It’s a shame it had to be in the middle of a humiliating double-figure deficit but Robert Carson finally made his Major League debut tonight. Carson was recalled after Terry Collins’ heavy-handed bullpen management put DJ Carrasco in a position where a bad outing would not only cost us a game but him a career. Carson debuted wearing a crooked, straight-bimmed cap and the same No. 73 jersey he’d worn in Spring Training and in his brief appearance on the big-league roster a few weeks back. He becomes the third Met to wear No. 73: Kenny Rogers who ought to be remembered more for the strong work that got the ’99 Mets into the postseason than the bases-loaded walk that lost them; and forgettable veteran Ricardo Rincon, an actor in the 2008 collapse, were the others.
Carrasco was designated for assignment. He was the first signee of the new front-office regime.
A few Met changes to get caught up on that I missed over the weekend: First, there was the return of punching-bag starter Chris Schwinden to AAA after two miserable starts as Mike Pelfrey’s replacement. What makes the Mets think Miguel Batista represents much of an upgrade remains a bit of a mystery, as Batista hasn’t had much more than a good inning or two since spring training and is 41 years old, but that’s the price the Mets are paying for cutting every corner on depth as a means to service the Wilpon’s debt.
In Schwinden’s place the Mets recalled versatile reserve Vinny Rottino, who retains the No. 33 he rocked during spring training. The last Met to wear No. 33 was reliever Taylor Buchholz, who left the club last year battling depression (we know) but the 33 I can see Rottino resembling is Valentine era reserve Mike Kinkade, who like Rottino was a right-handed bench bat who could catch in an emergency.
Also this weekend, the Mets demoted Jordany Valdespin as reliever D.J. Carrasco returned from the disabled list. Valdespin struggled in limited plate appearances but his versatility could be an asset down the road. I’d consider Carrasco a possibility to take a starting role if this Batista thing doesn’t work out, and who really does.
The Mets today bought a whole new battery at the Winter Meetings in Orlando: Catcher Ronny Paulino and reliever D.J. Carrasco, both nontendered, and former Pirates. Carrasco is a late bloomer and veteran of four big-league clubs with a goofy delivery and even goofier uni number — 77 with both the Pirates and Diamondbacks. A cursory check turned up no great stories about this odd choice, though it should be noted he was born in 1977 and Pittsburgh, where he began to wear those digits, has a reputation for issuing unusually high numbers to some players. The Mets have never had a 77 despite my plea that they give it to Kazuo Matsui in 2004, which could have changed everything.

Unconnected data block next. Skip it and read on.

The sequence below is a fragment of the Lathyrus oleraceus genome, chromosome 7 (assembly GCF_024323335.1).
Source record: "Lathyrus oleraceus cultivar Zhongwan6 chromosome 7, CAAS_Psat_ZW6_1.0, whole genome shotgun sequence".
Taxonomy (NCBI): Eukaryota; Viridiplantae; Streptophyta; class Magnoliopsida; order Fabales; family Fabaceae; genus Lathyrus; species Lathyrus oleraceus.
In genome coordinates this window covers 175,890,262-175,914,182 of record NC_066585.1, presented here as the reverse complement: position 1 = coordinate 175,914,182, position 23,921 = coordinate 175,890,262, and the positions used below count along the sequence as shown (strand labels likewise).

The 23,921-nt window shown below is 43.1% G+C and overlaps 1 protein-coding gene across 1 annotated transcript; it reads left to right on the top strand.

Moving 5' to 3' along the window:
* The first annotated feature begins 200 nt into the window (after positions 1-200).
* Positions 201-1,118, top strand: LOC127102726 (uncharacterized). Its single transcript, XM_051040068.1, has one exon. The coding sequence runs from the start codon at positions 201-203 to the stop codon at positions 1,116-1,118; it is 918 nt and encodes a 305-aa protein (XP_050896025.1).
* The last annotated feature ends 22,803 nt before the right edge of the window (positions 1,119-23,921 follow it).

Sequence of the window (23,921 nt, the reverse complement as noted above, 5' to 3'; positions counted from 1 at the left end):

Paulino came up with the Pirates wearing No. 56 then 26, and spent the last two seasons wearing No. 29 in Florida. He was busted last summer for PED use and seems to have gotten fat since he was lusted after by a young Omar Minaya back in the oughts, but on the plus side he’d appear a decent selection to platoon with Josh Thole.
The Mets this week also invited infielder Russ Adams, catcher Dusty Ryan, and pitcher Michael O’Connor to camp with minor league deals, and appear to be positioned for a pick or two during the Rule 5 draft. There’s stil a chance — and in my opinion, a good argument — to try and move Carlos Beltran before we endure another season of uncertainty in the outfield, but such a deal seems like a longshot. Reports also suggest the Mets will try and score a starting pitcher — if not this week, then when the unsigned guys get anxious in January — but so far the New Brass seems not to have misled anyone as to their modest goals for the winter.
In the meantime it appears that the Mets careers of Sean Green, Pedro Feliciano, Chris Carter and Henry Blanco are over. We hope maybe Felicano comes back sometime and tries on a fourth uni number — he was 55, 39 and 25 on his way to becoming an unlikely long-tenured and really quite excellent Met. But I don’t much believe in sustainability from short relievers and approve almost whatever churning gets done year to year.